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Democratic Statehood in International Law: The Emergence of New States in Post-Cold War Practice


ISBN13: 9781849464697
Published: March 2013
Publisher: Hart Publishing
Country of Publication: UK
Format: Hardback
Price: £70.00



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This book analyses the emerging practice in the post-Cold War era of the creation of a democratic political system along with the creation of new states.

The existing literature either tends to conflate self-determination and democracy or dismisses the legal relevance of the emerging practice on the basis that democracy is not a statehood criterion. Such arguments are simplistic. 

The statehood criteria in contemporary international law are largely irrelevant and do not automatically or self-evidently determine whether or not an entity has emerged as a new state. The question to be asked, therefore, is not whether democracy has become a statehood criterion. The emergence of new states is rather a law-governed political process in which certain requirements regarding the type of a government may be imposed internationally. And in this process the introduction of a democratic political system is equally as relevant or irrelevant as the statehood criteria.

The book demonstrates that via the right of self-determination the law of statehood requires for state creation to be a democratic process, but that this requirement should not be interpreted too broadly. The democratic process in this context governs independence referenda and does not interfere with the choice of a political system.

Subjects:
Public International Law
Contents:
Chapter 1 Democracy and Statehood in International Law
1. Introduction
2. International Law and (Non-)democratic States 3 The Emergence of States in International Law

Chapter 2 The Practice of Post-Cold War State Creations: The Statehood Criteria, Democracy and Human Rights
1. Introduction
2. The Emergence of States as a Result of Domestic Consensus
3. The EC Guidelines and EC Declaration: Beyond the Statehood Criteria
4. The Independence of Montenegro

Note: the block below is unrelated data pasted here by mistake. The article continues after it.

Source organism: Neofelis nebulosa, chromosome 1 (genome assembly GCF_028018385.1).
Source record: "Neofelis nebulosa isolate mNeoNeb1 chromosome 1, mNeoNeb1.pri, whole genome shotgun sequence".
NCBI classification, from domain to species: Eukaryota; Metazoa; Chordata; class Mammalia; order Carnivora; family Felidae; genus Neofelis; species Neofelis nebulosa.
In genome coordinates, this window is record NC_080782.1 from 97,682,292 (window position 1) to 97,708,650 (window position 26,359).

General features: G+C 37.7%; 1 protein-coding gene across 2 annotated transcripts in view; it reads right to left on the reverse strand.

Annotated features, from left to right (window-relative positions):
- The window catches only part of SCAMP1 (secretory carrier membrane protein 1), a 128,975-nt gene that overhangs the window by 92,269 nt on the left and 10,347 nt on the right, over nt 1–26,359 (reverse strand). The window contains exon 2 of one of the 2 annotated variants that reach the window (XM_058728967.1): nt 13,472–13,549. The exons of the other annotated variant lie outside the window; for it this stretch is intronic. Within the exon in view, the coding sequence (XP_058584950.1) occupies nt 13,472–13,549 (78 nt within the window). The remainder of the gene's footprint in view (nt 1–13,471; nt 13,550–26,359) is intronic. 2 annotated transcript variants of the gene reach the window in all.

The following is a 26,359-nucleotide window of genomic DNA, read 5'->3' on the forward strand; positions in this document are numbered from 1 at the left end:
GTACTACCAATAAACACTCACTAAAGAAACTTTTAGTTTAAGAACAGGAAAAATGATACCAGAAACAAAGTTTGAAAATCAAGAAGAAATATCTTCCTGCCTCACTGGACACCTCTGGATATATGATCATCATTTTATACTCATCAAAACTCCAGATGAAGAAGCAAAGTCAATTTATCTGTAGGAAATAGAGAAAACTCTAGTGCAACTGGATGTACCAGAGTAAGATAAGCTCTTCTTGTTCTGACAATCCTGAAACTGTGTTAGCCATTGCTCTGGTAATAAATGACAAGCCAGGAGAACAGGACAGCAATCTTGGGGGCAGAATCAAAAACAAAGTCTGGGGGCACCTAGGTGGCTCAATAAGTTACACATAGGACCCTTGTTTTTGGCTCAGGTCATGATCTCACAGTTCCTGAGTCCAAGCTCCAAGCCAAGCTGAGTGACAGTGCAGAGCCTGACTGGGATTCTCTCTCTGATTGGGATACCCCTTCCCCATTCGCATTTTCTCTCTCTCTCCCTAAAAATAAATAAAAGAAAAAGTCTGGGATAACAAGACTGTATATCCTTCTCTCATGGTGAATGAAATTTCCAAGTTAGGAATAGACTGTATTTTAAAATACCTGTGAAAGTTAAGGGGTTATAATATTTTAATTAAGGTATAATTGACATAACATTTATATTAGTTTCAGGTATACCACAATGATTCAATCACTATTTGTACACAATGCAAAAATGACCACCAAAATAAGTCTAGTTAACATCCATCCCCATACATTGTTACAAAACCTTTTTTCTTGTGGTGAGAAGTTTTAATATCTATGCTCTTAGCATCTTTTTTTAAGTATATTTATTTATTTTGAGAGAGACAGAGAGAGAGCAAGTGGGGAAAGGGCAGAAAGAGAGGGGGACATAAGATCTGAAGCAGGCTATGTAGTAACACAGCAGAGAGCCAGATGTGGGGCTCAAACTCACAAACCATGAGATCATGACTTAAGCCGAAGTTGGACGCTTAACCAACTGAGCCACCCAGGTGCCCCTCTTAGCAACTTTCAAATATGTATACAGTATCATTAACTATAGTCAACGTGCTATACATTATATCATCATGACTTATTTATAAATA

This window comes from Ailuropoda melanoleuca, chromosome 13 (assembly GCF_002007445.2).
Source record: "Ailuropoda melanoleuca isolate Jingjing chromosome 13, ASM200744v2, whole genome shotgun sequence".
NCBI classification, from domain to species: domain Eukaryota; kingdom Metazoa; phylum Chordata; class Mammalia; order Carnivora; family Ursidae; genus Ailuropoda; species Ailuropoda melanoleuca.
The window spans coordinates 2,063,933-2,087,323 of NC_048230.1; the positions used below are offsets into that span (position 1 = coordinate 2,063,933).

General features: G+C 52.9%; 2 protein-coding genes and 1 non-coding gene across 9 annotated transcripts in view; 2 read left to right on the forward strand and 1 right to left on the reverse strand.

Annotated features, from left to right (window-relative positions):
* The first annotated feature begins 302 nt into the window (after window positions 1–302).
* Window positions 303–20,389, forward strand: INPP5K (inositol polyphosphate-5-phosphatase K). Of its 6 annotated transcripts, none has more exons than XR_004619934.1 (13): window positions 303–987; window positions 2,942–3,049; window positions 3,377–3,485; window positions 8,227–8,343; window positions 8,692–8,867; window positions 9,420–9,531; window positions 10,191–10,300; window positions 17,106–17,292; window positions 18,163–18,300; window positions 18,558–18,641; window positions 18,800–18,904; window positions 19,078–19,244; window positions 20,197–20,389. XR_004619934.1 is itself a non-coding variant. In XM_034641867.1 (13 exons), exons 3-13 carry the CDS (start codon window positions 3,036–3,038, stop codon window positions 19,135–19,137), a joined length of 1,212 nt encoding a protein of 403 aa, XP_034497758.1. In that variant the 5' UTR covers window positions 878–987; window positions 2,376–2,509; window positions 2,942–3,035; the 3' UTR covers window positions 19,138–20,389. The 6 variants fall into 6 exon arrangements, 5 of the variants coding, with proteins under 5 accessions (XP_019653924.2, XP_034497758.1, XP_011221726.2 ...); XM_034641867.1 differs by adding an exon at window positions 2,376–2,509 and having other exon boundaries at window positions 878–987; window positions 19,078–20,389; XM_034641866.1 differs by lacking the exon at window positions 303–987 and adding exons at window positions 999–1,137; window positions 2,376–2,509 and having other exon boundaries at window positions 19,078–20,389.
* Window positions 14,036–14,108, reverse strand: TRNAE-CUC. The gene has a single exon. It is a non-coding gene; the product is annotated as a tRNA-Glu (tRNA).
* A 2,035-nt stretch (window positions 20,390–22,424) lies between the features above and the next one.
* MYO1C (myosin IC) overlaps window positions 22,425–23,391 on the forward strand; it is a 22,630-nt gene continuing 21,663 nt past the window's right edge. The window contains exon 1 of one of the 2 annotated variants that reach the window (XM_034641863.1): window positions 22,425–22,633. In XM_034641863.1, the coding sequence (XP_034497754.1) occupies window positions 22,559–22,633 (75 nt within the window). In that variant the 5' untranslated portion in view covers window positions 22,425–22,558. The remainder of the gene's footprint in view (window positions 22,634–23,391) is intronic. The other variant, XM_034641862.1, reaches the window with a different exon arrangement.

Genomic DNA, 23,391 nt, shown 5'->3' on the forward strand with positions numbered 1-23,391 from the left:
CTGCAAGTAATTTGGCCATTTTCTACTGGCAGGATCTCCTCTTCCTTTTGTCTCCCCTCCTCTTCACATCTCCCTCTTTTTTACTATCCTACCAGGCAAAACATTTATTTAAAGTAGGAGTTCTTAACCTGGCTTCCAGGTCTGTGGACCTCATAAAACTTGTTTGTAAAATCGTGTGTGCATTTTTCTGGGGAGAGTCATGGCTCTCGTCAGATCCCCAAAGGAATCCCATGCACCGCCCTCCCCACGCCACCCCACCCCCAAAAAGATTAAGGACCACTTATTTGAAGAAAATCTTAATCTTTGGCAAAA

5. International State-making and Democracy-making in East Timor
6. Kosovo as an Attempt at Informal Collective Creation of a Democratic State
7. Conclusion

Chapter 3 Democratic Aspects of the Right of Self-Determination
1. Introduction
2. Self-determination: Development, Democratic Pedigree and Limitations
3. Self-determination, Governmental Representativeness and Multiparty Democracy
4. The Right of Self-determination, Political Participation and Choice of Political System
5. Democracy and the exercise of the Right of Self-determination in its Internal Mode
6. The 'Safeguard Clause' and Remedial Secession
7. Democratic Principles and External Exercise of the Right of Self-determination
8. Conclusion

Chapter 4 Delimitation of New States and Limitations on the Will of the People
1. Introduction
2. The Creation of New States and the Uti Possidetis Principle
3. The Nature and Relevance of Internal Boundaries in the Post-1990 Practice of New International Delimitation
4. Conclusion

Chapter 5 Democratic Statehood: Conclusions
1. Democracy and Statehood: An Analysis from Two Perspectives
2. The Emergence of New States in the Post-Cold War Practice
3. Contemporary International Practice and the Legal Status of the Statehood Criteria
4. The Operation of and Limits on Democratic Principles Within the Right of Self-Determination
5. Final Remarks: The Place of Democracy within the Process of State Creation